Earlier this spring, science writer Connie Barlow sent me an e-mail about an awe-inspiring scientific discovery. Scientists in Uruguay had stumbled across the first example of a photosynthetic organism living inside a vertebrate’s cells! Just as the nervous system of an embryonic salamander began to develop, a tiny algal species bloomed inside the amphibian’s cell membranes like little green flames next to its countless mitochondria. Usually, the immune systems of vertebrates ban such close interspecific relationships so this discovery seemed to challenge – once again – the dogma about the integrity of species. Here was a living green flame to “solarize” an otherwise common salamander, revealing what looks like the early steps in a co-evolutionary dance for two far-flung species.
The main characters in our Uruguayan drama: the spotted salamander, Ambystoma maculatum; the single-celled alga, Oophila ambystomatis. The stage: the tiny spaces in the amphibian’s cells adjacent to their multitudes of mitochondria. That space is key to understanding the possible outcomes of the play. Mitochondria are tiny organelles where cellular respiration occurs. These cytoplasmic powerhouses convert simple sugars to an energy-rich compound called ATP. Thus, the viridescence in the salamander’s cells makes sense. The flare is a bloom of algae, probably drawn to a release of nitrogen-rich waste from the embryo’s cells, that provides – in turn – oxygen and carbohydrates needed by the mitochondria to “burn” glucose into ATP.
Such intimacy between an autotroph (sugar-producer) and a heterotroph (sugar-eater) had been noted in invertebrates such as corals and sea slugs, but never before inside a vertebrate’s cells. So what does this discovery of little green flames and solar salamanders teach us about modern-day biodiversity?
The lesson is a simple one. Our cells disclose a 3.5-billion-year-old framework wrestled from fortunate, but unplanned, reciprocity in the madcap chemistry of ancient times. Darwin himself encapsulated the awesomeness of this lesson by stating, humbly, “There is grandeur in this view of life.” Furthermore, evolution moves forward by taking surprising twists and turns as Earth’s 30 million species dance together on our whirling blue-green mote.
At this point, we must question the meaning of that otherwise ineffable term in biology, species. Biologists usually employ a seemingly straightforward definition: a species is a population of similar organisms that can interbreed successfully. One of the problems with this definition is that it equates species with a single behavior, i.e., reproduction. But think about all other activities in which the individuals of a given species engage during their lifetimes: for example, all the wondrous variety of race, culture, and creed for our own species, Homo sapiens. One species of human, one species of dandelion, one species of monarch butterfly, one species of northern red oak, and so forth, adding up to 30 million different kinds of life forms on Earth, each with a range of genetic diversity ready to go off like a cocked pistol to interact with its brethren species in the economy of nature. So how can we reckon the merits of a species just by its reproductive success? As it turns out, the word, species, may be as indefinable as life itself. Like the 1964 admission of Supreme Court Justice Potter Stewart about pornography, we may know a species when we see it, but that’s about the limit of our concreteness.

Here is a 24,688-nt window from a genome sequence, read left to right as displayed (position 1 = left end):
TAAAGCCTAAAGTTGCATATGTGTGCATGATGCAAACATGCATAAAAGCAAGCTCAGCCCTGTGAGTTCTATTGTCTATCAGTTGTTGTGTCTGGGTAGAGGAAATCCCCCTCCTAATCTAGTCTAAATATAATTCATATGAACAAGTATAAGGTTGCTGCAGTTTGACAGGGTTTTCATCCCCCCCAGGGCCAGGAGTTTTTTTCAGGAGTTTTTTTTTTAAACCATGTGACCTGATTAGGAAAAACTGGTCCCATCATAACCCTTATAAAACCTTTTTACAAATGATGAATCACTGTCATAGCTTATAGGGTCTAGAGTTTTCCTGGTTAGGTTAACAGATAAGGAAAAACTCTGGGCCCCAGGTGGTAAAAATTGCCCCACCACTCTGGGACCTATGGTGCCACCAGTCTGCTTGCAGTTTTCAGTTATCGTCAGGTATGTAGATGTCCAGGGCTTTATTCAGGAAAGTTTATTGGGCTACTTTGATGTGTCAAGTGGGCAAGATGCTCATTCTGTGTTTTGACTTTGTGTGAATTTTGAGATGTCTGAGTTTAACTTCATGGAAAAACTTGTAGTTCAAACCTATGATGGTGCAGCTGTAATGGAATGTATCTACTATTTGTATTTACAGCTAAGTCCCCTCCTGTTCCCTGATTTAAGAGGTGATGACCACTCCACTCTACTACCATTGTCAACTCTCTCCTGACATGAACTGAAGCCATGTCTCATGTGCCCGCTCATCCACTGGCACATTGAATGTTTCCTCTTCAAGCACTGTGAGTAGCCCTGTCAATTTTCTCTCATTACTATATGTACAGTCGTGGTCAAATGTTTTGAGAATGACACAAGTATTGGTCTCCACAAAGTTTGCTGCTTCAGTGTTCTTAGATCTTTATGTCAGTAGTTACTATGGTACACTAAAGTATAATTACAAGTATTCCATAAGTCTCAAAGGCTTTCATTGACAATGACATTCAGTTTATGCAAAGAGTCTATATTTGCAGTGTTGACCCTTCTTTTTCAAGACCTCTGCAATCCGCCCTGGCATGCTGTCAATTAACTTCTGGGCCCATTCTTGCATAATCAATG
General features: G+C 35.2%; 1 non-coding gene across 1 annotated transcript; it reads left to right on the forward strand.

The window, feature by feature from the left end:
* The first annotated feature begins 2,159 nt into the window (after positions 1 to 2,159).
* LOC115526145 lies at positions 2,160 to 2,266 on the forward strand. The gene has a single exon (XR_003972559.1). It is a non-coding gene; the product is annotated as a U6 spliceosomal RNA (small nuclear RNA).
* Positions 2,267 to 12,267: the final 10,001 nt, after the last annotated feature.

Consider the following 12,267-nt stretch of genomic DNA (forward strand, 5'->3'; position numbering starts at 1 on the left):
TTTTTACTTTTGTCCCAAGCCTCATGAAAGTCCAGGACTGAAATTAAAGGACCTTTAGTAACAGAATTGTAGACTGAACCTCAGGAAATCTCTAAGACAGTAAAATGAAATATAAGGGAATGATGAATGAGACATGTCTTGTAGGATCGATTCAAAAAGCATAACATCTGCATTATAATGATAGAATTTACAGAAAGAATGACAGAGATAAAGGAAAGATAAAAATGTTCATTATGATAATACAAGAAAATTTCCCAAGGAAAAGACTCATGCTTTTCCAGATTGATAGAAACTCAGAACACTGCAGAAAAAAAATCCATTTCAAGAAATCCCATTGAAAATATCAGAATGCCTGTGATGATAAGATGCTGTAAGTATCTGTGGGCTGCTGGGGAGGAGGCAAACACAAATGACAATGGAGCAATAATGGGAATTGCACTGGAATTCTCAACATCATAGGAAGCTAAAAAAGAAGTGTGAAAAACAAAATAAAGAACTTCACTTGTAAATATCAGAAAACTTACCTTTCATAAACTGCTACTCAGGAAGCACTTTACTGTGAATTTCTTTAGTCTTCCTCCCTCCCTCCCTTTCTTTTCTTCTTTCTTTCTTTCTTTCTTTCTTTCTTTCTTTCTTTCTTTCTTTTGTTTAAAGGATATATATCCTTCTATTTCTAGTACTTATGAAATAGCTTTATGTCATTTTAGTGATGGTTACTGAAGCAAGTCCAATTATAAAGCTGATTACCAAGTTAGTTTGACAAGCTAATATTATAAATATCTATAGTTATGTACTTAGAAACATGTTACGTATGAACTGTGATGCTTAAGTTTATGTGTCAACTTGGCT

With this discovery in Uruguay, we see that species are dynamic entities that may or may not cohabit with others in the most intimate ways. This discovery forces us to answer, philosophically, “What is an individual?” In other words, is the salamander an individual or not? If it’s made up of salamander cells and algal cells, is it then two organisms? If they’re two organisms at first, but later their interrelationship becomes essential, then are they considered a single organism? By extrapolation, are we humans seven billion individuals or seven billion communities since our mitochondria, originally, were separate and distinct organisms? As a transgenic animal, am I an “I” or a “we”?
As researchers Timothy Allen and Thomas Hoekstra wrote in their 1992 book, Toward a Unified Ecology, “nature is continuous.” What will become of this viridescent salamander is anyone’s guess. Any perceived progression in evolution is always viewed with the twenty-twenty certainty of hindsight. But you can bet that this kind of interspecific “hanky panky” is not exclusive to this relationship, but may instead be a tenet for life itself as it struggles to survive any way it can. Green flames and solar salamanders are but two awe-inspiring colorful combinations in life’s palette. They also represent two reasons why I’m so exhilarated by life’s messy exuberance, part of Darwin’s “entangled bank” of discovery.